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To overcome human rights abuses: promote economic growth

Monday, 4th November 2019
President Yoweri Museveni has called on Africa to promote economic growth as a way to ending human rights abuses on the Continent. The President argued that there are fundamental human rights such as the right of access to food, shelter, clean water, clothing, education and health. These rights, he said, could not be addressed legally but rather by developing the economy to enable the state to support her citizens.

The President made these remarks while addressing the Fourth Judicial Dialogue organized by the African Court on Human and People's Rights. The Dialogue was attended by top legal brains from 43 African countries. Based in Arusha, Tanzania; the Court complements the work of the African Union Commission on Human and People's Rights. The Protocol to establish the Court entered into force in January, 2004; and its first batch of judges were sworn in at the beginning of July 2006.

While acknowledging the role of legislation in addressing the matter of human rights, Museveni pointed out that some human rights abuses such as floods, drought, diseases, famine and earthquakes, were outside the domain of legislators. What needed to be done to address them was to provide development solutions which tackle the root causes of such abuses.

In view of this, the President urged those devoted to safeguarding human rights, to remind themselves of the strategies that can help the economies of Africa become vibrant. It is through such vibrant economies that African populations can transform from peasant to middle class societies. This transformation will enable such people to overcome most human rights abuses: posed by both man and nature. He pointed to the economic and political integration of the African continent, as one important intervention which could accelerate the growth of African economies.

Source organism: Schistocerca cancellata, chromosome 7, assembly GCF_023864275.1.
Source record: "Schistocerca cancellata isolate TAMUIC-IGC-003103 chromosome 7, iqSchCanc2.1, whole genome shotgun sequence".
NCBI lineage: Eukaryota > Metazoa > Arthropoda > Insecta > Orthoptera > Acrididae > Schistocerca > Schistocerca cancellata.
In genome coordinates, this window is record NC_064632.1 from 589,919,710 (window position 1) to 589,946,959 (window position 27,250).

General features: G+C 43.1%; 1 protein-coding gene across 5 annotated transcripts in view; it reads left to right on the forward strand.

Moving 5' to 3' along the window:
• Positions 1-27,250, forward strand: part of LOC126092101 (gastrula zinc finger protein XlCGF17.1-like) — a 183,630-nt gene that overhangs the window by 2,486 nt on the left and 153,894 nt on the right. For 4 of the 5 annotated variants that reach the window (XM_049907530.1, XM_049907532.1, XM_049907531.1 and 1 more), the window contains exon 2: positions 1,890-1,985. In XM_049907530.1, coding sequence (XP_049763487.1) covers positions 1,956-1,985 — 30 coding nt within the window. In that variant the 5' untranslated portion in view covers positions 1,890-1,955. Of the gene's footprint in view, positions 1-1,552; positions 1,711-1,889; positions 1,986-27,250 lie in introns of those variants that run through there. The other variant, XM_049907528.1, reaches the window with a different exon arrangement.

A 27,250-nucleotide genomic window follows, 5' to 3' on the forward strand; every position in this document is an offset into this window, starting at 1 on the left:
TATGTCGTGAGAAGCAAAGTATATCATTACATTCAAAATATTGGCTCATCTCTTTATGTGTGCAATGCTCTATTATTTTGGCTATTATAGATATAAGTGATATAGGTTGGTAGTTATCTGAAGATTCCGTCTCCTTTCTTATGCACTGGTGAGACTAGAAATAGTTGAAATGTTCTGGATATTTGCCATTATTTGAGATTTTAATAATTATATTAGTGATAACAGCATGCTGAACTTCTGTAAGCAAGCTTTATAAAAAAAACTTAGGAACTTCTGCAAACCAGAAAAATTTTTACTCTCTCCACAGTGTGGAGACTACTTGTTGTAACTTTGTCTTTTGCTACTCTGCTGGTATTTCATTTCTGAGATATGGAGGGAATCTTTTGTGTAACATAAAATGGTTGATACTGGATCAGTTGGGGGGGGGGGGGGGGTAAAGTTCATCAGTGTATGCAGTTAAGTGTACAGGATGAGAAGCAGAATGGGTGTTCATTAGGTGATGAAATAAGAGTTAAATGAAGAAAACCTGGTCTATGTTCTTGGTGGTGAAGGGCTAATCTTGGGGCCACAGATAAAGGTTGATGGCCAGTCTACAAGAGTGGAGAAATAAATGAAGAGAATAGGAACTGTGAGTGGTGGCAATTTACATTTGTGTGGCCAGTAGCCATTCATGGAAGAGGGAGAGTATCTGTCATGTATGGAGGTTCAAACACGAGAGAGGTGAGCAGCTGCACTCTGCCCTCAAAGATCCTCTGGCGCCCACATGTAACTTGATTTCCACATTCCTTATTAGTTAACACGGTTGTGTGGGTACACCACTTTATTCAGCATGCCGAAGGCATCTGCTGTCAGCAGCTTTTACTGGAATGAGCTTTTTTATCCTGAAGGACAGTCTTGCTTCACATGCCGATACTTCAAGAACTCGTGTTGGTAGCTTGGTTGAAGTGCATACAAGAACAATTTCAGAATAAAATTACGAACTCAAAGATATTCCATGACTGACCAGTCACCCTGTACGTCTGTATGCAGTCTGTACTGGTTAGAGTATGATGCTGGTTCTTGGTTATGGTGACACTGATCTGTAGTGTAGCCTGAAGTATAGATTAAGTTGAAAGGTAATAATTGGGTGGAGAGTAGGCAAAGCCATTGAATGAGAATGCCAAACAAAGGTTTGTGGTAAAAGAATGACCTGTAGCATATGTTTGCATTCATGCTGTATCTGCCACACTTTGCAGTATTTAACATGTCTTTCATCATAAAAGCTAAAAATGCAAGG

Turning to the matter of the marginalization of African values in human rights, Museveni argued that some African cultures were outlawed in the framing of human rights laws. But in daily life, he said, African people have ignored human rights laws imposed on them and have continued to practise their cultures because they see no harm in them. Decrying the tendency to put a negative paint on all African cultural practices, Museveni said those  who designed the laws never did enough consultation to put people's cultures and norms into consideration: hence the divergence.

Justice Sylvain Ore of the Arusha-based African Court on Human and People's Rights, commended the President and his Government for championing the safeguarding of human rights on the Continent. This commitment he said, was not just shown by Uganda's signing of human rights protocols; but in the country's commitment to supporting the largest number of refugees in Africa.